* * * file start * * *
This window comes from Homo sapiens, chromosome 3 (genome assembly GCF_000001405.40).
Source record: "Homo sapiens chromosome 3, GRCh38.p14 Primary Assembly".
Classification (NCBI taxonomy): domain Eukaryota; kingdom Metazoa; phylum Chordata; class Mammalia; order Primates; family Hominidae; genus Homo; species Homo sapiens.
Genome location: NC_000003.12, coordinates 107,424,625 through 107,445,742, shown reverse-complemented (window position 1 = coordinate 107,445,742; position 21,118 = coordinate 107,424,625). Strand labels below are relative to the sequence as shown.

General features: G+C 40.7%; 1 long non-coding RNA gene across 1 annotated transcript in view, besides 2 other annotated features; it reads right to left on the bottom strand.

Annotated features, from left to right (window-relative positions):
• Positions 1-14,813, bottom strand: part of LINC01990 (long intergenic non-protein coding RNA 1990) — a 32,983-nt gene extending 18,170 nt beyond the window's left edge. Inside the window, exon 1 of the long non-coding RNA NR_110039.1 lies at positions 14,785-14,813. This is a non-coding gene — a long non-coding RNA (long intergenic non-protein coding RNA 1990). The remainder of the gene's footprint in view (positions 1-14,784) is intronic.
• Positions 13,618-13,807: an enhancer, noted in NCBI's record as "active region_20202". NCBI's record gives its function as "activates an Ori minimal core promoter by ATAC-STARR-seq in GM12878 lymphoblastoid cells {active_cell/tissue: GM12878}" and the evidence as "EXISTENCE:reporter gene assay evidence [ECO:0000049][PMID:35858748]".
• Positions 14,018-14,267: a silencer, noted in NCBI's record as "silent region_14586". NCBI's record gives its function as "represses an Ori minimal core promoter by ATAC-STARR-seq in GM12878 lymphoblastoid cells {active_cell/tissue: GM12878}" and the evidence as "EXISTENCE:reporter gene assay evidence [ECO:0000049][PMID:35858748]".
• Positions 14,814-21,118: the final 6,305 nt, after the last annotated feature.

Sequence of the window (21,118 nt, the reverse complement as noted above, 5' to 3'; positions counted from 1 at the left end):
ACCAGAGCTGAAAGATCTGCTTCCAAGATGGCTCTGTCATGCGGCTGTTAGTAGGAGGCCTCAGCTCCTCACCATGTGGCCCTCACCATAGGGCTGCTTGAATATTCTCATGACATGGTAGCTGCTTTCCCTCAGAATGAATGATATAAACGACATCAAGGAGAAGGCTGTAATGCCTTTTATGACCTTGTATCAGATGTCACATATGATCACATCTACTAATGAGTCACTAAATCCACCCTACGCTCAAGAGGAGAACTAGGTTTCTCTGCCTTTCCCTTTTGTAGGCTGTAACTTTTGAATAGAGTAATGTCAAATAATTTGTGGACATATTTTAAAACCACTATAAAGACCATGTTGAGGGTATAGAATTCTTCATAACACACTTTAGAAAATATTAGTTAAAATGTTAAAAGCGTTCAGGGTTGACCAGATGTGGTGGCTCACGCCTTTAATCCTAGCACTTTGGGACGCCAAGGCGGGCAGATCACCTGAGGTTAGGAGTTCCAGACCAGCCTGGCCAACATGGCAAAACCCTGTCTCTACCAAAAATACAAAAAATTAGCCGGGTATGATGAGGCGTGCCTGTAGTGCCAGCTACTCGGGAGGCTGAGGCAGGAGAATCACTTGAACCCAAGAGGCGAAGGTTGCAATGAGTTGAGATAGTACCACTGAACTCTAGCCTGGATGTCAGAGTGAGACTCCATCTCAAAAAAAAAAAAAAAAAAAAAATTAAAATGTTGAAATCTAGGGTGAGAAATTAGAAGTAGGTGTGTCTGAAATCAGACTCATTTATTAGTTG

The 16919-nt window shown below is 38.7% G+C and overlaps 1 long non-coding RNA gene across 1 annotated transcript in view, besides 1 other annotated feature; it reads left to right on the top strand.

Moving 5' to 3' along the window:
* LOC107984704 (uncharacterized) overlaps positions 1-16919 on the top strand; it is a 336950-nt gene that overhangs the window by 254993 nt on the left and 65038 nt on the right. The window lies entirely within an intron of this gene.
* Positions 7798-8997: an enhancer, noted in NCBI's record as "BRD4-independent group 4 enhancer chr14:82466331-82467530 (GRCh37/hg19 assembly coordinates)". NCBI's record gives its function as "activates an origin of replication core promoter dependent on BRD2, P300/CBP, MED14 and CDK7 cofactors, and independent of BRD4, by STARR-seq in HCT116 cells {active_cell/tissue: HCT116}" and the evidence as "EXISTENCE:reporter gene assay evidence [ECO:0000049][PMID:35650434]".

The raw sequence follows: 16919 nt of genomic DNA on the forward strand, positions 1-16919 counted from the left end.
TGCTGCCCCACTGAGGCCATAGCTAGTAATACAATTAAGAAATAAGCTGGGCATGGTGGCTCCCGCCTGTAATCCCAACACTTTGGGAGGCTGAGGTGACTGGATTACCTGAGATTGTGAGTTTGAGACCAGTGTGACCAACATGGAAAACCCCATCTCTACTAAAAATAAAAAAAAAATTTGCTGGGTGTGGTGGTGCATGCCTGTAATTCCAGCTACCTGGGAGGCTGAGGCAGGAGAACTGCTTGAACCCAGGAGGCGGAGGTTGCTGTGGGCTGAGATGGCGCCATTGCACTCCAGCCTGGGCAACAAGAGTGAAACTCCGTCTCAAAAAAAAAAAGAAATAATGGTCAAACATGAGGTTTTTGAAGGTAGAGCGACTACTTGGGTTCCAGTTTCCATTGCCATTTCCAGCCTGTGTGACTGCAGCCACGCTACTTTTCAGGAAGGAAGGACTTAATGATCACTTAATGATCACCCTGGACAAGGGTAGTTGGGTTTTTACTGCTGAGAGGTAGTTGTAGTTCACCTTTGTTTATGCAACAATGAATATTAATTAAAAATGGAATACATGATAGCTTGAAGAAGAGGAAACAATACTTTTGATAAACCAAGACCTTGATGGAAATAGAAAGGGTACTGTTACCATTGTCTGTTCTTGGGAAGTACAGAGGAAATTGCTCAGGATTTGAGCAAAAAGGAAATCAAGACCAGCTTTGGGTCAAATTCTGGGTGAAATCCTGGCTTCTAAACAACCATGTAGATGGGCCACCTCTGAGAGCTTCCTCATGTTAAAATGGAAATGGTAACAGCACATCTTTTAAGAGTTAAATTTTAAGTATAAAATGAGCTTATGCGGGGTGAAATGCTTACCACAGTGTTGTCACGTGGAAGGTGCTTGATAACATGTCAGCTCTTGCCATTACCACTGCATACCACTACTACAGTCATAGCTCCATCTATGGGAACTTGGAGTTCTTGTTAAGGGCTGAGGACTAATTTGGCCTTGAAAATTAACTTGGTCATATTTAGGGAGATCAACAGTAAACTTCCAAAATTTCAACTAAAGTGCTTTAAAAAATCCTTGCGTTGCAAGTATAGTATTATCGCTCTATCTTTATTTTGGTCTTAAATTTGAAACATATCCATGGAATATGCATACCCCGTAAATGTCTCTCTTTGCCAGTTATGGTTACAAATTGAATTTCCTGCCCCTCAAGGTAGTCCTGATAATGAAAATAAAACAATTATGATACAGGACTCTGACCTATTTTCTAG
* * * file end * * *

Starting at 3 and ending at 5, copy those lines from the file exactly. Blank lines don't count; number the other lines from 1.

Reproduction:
Classification (NCBI taxonomy): domain Eukaryota; kingdom Metazoa; phylum Chordata; class Mammalia; order Primates; family Hominidae; genus Homo; species Homo sapiens.
Genome location: NC_000003.12, coordinates 107,424,625 through 107,445,742, shown reverse-complemented (window position 1 = coordinate 107,445,742; position 21,118 = coordinate 107,424,625). Strand labels below are relative to the sequence as shown.

General features: G+C 40.7%; 1 long non-coding RNA gene across 1 annotated transcript in view, besides 2 other annotated features; it reads right to left on the bottom strand.